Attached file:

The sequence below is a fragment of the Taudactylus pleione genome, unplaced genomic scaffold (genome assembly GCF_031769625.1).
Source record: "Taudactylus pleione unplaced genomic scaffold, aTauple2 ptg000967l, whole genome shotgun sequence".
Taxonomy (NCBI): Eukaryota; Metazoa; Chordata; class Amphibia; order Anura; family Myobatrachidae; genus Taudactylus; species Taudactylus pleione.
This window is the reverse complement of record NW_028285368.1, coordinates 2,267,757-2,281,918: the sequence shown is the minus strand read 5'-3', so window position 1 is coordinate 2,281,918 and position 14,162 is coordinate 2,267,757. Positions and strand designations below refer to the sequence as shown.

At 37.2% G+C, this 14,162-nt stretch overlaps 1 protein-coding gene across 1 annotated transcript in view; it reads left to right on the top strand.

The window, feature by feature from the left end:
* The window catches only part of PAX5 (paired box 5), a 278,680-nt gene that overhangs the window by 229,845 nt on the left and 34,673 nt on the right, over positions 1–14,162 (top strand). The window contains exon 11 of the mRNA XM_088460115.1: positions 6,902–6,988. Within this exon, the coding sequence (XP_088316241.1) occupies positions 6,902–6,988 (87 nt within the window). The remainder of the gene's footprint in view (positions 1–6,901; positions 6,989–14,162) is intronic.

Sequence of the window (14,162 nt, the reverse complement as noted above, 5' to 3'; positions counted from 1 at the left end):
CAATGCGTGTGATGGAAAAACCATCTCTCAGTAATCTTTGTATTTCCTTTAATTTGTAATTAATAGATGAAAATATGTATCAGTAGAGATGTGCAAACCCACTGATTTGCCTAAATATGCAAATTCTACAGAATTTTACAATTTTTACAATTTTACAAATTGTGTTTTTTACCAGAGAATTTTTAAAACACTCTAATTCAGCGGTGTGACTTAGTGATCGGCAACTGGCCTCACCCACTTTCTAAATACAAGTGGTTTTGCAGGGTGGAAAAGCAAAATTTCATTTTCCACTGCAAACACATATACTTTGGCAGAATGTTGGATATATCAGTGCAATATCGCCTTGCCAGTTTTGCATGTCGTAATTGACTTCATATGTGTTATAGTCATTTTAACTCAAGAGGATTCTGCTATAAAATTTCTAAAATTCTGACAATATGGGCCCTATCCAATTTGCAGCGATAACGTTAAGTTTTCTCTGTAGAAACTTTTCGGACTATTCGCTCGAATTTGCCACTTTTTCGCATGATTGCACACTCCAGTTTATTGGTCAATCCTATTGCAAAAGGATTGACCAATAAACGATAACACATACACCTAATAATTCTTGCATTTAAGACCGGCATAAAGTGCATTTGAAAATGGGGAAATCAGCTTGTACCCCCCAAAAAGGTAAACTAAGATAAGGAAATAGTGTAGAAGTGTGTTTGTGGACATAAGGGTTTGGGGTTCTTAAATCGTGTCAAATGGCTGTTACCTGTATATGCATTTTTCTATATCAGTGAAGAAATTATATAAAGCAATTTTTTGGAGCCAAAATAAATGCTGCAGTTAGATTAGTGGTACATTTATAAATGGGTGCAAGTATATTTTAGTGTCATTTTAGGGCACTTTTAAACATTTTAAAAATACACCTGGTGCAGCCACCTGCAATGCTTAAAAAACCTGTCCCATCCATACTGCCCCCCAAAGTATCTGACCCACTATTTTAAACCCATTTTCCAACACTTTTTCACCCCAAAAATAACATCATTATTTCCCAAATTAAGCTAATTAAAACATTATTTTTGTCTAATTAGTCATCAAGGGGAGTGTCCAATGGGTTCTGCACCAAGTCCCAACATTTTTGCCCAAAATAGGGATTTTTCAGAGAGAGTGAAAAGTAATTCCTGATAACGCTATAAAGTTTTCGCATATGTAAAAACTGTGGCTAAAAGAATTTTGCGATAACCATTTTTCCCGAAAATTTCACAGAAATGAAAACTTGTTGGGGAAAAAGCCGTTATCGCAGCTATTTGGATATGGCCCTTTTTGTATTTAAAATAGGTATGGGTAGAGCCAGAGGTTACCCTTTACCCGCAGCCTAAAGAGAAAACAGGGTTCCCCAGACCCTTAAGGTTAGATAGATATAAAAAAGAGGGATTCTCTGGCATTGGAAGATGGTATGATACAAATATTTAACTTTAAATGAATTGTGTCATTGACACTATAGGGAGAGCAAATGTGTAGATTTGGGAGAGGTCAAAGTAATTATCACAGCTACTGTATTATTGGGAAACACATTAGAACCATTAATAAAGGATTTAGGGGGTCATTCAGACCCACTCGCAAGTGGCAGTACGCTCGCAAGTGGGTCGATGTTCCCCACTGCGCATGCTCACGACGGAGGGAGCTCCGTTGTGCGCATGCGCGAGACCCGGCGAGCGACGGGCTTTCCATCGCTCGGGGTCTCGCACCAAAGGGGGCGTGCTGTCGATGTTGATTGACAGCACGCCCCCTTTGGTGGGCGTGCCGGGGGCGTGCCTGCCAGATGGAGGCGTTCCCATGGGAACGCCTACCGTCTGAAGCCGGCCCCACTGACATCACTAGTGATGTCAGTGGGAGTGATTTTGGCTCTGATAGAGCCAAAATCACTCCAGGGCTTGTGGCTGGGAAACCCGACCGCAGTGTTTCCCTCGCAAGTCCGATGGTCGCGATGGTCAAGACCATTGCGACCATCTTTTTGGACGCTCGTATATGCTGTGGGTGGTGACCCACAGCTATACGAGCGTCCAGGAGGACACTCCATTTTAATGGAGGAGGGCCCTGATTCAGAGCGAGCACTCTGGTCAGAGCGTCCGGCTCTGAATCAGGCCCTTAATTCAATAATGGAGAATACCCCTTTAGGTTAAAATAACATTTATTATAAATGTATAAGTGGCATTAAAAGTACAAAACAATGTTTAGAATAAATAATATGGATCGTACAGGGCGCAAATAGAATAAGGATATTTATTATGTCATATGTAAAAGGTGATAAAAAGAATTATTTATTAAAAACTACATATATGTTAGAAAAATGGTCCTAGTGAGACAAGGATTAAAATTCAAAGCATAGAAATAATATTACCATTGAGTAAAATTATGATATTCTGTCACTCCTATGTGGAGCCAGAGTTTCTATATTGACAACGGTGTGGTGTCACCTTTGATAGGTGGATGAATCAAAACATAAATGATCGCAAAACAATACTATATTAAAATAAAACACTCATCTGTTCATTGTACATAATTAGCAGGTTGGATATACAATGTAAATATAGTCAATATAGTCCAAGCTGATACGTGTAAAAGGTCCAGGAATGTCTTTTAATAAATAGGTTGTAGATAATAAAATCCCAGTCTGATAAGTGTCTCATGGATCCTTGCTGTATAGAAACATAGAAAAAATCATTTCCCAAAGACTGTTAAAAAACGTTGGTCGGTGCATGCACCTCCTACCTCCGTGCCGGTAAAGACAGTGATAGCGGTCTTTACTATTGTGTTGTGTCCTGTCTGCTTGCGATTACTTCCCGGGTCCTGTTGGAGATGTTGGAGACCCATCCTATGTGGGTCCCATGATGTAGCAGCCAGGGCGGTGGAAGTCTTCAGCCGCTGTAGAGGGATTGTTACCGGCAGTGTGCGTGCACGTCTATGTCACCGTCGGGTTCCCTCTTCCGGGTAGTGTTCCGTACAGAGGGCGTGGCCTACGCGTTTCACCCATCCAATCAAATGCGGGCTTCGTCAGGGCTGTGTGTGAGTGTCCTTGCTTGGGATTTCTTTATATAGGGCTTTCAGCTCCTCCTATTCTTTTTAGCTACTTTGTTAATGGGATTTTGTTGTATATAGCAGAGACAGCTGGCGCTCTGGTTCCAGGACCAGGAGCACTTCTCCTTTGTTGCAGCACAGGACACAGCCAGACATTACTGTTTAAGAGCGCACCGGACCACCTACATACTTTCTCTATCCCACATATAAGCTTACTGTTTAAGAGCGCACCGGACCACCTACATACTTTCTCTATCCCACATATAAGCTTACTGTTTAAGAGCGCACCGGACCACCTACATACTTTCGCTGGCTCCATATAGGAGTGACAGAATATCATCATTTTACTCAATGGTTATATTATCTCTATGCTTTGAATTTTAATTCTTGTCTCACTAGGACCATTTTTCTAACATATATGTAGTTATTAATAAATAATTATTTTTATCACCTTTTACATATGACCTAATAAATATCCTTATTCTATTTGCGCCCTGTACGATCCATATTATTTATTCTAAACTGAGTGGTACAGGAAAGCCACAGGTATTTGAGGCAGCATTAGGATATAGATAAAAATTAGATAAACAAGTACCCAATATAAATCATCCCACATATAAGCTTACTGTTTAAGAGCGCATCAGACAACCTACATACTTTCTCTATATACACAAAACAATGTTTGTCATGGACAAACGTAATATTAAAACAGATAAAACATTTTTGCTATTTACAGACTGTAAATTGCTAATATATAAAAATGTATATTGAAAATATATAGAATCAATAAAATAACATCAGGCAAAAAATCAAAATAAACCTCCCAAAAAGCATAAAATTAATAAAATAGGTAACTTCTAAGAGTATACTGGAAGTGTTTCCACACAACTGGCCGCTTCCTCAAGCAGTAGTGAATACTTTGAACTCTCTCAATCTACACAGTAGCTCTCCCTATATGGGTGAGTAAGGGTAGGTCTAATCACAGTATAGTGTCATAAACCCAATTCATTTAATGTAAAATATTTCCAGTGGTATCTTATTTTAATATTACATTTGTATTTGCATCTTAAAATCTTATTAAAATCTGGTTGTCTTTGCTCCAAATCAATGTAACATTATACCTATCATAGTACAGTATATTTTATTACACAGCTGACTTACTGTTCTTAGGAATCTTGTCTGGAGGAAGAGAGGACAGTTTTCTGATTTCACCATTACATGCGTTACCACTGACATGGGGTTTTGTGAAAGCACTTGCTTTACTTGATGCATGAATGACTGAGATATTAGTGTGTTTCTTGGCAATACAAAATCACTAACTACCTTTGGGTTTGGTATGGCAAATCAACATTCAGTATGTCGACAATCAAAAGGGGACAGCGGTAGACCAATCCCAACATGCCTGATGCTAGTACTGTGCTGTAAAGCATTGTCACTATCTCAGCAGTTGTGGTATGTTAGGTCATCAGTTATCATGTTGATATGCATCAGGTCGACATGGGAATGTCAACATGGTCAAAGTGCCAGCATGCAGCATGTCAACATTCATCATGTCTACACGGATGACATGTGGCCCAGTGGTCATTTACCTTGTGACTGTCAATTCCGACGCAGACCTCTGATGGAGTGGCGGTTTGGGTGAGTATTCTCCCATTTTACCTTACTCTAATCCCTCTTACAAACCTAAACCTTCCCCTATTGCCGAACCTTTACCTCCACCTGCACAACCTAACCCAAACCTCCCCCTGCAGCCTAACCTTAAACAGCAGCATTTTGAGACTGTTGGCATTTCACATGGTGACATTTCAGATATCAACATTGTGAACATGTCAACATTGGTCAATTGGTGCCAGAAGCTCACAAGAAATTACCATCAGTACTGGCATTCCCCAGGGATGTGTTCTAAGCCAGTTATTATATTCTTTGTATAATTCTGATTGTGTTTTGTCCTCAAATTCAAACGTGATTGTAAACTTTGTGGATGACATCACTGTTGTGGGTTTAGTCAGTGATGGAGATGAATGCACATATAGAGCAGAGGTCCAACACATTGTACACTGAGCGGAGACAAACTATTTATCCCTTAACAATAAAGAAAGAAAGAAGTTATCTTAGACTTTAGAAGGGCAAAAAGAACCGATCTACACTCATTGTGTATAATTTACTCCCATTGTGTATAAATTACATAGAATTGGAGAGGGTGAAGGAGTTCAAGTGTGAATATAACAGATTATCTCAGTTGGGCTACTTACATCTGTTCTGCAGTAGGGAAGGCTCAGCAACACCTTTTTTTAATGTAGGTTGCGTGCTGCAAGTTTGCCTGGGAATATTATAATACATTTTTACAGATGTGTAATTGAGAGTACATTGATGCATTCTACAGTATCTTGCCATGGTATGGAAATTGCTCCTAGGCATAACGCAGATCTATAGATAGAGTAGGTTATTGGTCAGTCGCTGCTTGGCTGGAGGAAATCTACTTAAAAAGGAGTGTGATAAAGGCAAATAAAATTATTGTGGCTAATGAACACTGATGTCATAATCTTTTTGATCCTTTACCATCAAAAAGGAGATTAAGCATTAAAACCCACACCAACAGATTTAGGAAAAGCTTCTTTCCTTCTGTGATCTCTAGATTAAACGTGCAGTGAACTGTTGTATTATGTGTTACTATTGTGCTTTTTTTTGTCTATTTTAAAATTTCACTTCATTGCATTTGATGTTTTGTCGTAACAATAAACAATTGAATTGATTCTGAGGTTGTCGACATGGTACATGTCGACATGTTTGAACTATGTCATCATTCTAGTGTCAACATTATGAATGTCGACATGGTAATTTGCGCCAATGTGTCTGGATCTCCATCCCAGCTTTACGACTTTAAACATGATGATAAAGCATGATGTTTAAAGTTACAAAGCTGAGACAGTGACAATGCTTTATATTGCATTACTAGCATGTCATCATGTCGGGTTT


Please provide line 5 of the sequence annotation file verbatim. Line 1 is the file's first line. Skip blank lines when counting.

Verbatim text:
At 37.2% G+C, this 14,162-nt stretch overlaps 1 protein-coding gene across 1 annotated transcript in view; it reads left to right on the top strand.